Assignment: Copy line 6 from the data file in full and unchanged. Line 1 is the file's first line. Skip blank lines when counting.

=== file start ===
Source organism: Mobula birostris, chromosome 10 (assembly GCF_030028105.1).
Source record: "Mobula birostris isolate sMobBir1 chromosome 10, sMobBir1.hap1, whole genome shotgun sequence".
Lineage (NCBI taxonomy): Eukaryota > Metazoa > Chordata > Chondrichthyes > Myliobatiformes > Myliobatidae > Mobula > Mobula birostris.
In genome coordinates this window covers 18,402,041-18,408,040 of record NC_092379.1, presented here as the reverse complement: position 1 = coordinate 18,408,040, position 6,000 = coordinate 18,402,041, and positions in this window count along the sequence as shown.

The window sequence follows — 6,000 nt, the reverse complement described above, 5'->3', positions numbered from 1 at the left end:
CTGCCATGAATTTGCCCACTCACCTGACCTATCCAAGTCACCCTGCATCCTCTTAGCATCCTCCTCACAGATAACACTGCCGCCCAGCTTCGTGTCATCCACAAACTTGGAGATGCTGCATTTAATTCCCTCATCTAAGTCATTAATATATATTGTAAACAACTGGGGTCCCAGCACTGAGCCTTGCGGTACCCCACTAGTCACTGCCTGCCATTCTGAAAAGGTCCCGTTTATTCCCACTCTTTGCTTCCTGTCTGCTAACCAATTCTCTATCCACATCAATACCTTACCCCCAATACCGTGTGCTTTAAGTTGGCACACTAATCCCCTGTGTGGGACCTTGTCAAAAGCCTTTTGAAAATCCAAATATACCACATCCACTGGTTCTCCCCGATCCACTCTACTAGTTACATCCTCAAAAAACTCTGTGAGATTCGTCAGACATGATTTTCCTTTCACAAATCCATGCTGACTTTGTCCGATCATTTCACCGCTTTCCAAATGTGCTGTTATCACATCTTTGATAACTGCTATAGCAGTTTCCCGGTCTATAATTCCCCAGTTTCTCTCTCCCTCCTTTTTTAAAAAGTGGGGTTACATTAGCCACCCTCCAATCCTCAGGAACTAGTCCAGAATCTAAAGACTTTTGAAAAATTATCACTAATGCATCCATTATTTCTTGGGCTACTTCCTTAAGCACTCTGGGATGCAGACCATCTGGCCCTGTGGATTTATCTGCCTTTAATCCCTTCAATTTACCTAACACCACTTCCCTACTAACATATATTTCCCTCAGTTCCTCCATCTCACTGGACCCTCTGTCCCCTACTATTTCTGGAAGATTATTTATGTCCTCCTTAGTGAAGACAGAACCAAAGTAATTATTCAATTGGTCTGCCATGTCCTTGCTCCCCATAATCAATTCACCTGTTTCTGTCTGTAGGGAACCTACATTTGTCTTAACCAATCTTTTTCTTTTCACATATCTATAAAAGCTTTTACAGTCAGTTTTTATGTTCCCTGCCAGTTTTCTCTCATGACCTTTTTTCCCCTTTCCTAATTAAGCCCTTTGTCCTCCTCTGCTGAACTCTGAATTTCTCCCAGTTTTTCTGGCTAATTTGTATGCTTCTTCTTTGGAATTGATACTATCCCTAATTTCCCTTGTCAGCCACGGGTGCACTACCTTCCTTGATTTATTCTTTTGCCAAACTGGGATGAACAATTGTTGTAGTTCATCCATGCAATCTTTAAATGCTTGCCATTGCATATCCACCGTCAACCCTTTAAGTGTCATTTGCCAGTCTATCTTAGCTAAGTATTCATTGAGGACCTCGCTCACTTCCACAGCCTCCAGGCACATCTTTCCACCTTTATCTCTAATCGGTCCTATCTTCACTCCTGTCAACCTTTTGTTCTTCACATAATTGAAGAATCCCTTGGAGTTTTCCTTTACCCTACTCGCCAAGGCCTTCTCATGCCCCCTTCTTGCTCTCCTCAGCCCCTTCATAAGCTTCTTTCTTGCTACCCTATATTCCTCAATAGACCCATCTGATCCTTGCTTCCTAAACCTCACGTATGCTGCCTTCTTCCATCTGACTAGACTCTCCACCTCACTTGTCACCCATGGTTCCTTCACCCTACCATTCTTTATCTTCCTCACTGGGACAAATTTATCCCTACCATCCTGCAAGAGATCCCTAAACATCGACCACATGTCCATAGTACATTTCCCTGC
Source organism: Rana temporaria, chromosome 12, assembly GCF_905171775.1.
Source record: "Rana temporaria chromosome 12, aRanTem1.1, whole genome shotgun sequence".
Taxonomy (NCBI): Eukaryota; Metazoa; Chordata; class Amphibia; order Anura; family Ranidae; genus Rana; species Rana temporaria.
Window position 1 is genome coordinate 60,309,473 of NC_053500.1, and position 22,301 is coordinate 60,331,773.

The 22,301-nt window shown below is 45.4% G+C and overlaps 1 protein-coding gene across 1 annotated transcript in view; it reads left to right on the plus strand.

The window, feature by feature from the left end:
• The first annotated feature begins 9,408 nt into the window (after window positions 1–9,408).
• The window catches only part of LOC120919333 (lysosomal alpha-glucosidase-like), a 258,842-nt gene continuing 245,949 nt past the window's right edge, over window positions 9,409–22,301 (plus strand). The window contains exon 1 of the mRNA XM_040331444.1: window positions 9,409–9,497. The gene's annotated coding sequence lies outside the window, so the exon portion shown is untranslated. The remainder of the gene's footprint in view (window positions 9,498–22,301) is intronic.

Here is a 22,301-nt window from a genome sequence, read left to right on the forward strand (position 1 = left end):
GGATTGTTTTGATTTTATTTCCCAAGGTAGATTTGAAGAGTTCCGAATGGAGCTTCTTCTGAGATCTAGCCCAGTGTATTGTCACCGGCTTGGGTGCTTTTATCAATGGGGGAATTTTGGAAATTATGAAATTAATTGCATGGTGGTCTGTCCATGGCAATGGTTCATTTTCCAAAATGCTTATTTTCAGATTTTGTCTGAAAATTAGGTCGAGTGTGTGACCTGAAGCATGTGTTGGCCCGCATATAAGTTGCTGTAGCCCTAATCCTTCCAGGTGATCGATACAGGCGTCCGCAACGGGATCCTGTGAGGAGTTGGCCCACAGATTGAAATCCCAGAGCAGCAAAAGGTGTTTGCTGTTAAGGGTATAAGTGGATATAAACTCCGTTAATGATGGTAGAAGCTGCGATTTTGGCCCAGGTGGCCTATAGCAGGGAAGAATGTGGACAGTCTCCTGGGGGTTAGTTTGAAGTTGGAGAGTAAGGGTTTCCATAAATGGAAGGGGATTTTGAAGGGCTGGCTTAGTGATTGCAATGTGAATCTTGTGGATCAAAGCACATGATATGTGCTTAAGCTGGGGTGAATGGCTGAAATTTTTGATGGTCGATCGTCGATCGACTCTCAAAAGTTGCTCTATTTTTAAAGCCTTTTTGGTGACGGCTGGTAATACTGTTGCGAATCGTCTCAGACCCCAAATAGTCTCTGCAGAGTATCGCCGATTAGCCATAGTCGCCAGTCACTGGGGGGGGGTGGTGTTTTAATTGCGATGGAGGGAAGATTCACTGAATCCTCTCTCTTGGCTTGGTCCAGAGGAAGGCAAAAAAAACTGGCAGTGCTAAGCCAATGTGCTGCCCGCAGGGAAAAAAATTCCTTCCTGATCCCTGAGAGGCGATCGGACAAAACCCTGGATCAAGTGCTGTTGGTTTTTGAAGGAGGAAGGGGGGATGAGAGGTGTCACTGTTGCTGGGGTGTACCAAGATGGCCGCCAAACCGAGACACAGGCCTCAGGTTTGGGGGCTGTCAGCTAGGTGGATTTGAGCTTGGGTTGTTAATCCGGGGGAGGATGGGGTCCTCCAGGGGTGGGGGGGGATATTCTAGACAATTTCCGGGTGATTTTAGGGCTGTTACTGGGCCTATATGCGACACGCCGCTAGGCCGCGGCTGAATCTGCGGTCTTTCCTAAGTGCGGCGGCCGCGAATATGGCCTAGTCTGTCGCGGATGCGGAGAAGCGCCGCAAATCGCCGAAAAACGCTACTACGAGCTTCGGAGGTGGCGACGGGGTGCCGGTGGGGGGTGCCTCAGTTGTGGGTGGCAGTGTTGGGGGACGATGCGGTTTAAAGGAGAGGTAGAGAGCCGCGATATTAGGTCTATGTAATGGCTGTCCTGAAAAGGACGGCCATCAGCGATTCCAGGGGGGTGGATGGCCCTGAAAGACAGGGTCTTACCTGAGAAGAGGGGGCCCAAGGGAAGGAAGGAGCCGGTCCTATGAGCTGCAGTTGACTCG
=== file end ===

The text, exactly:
CTGCCATGAATTTGCCCACTCACCTGACCTATCCAAGTCACCCTGCATCCTCTTAGCATCCTCCTCACAGATAACACTGCCGCCCAGCTTCGTGTCATCCACAAACTTGGAGATGCTGCATTTAATTCCCTCATCTAAGTCATTAATATATATTGTAAACAACTGGGGTCCCAGCACTGAGCCTTGCGGTACCCCACTAGTCACTGCCTGCCATTCTGAAAAGGTCCCGTTTATTCCCACTCTTTGCTTCCTGTCTGCTAACCAATTCTCTATCCACATCAATACCTTACCCCCAATACCGTGTGCTTTAAGTTGGCACACTAATCCCCTGTGTGGGACCTTGTCAAAAGCCTTTTGAAAATCCAAATATACCACATCCACTGGTTCTCCCCGATCCACTCTACTAGTTACATCCTCAAAAAACTCTGTGAGATTCGTCAGACATGATTTTCCTTTCACAAATCCATGCTGACTTTGTCCGATCATTTCACCGCTTTCCAAATGTGCTGTTATCACATCTTTGATAACTGCTATAGCAGTTTCCCGGTCTATAATTCCCCAGTTTCTCTCTCCCTCCTTTTTTAAAAAGTGGGGTTACATTAGCCACCCTCCAATCCTCAGGAACTAGTCCAGAATCTAAAGACTTTTGAAAAATTATCACTAATGCATCCATTATTTCTTGGGCTACTTCCTTAAGCACTCTGGGATGCAGACCATCTGGCCCTGTGGATTTATCTGCCTTTAATCCCTTCAATTTACCTAACACCACTTCCCTACTAACATATATTTCCCTCAGTTCCTCCATCTCACTGGACCCTCTGTCCCCTACTATTTCTGGAAGATTATTTATGTCCTCCTTAGTGAAGACAGAACCAAAGTAATTATTCAATTGGTCTGCCATGTCCTTGCTCCCCATAATCAATTCACCTGTTTCTGTCTGTAGGGAACCTACATTTGTCTTAACCAATCTTTTTCTTTTCACATATCTATAAAAGCTTTTACAGTCAGTTTTTATGTTCCCTGCCAGTTTTCTCTCATGACCTTTTTTCCCCTTTCCTAATTAAGCCCTTTGTCCTCCTCTGCTGAACTCTGAATTTCTCCCAGTTTTTCTGGCTAATTTGTATGCTTCTTCTTTGGAATTGATACTATCCCTAATTTCCCTTGTCAGCCACGGGTGCACTACCTTCCTTGATTTATTCTTTTGCCAAACTGGGATGAACAATTGTTGTAGTTCATCCATGCAATCTTTAAATGCTTGCCATTGCATATCCACCGTCAACCCTTTAAGTGTCATTTGCCAGTCTATCTTAGCTAAGTATTCATTGAGGACCTCGCTCACTTCCACAGCCTCCAGGCACATCTTTCCACCTTTATCTCTAATCGGTCCTATCTTCACTCCTGTCAACCTTTTGTTCTTCACATAATTGAAGAATCCCTTGGAGTTTTCCTTTACCCTACTCGCCAAGGCCTTCTCATGCCCCCTTCTTGCTCTCCTCAGCCCCTTCATAAGCTTCTTTCTTGCTACCCTATATTCCTCAATAGACCCATCTGATCCTTGCTTCCTAAACCTCACGTATGCTGCCTTCTTCCATCTGACTAGACTCTCCACCTCACTTGTCACCCATGGTTCCTTCACCCTACCATTCTTTATCTTCCTCACTGGGACAAATTTATCCCTACCATCCTGCAAGAGATCCCTAAACATCGACCACATGTCCATAGTACATTTCCCTGC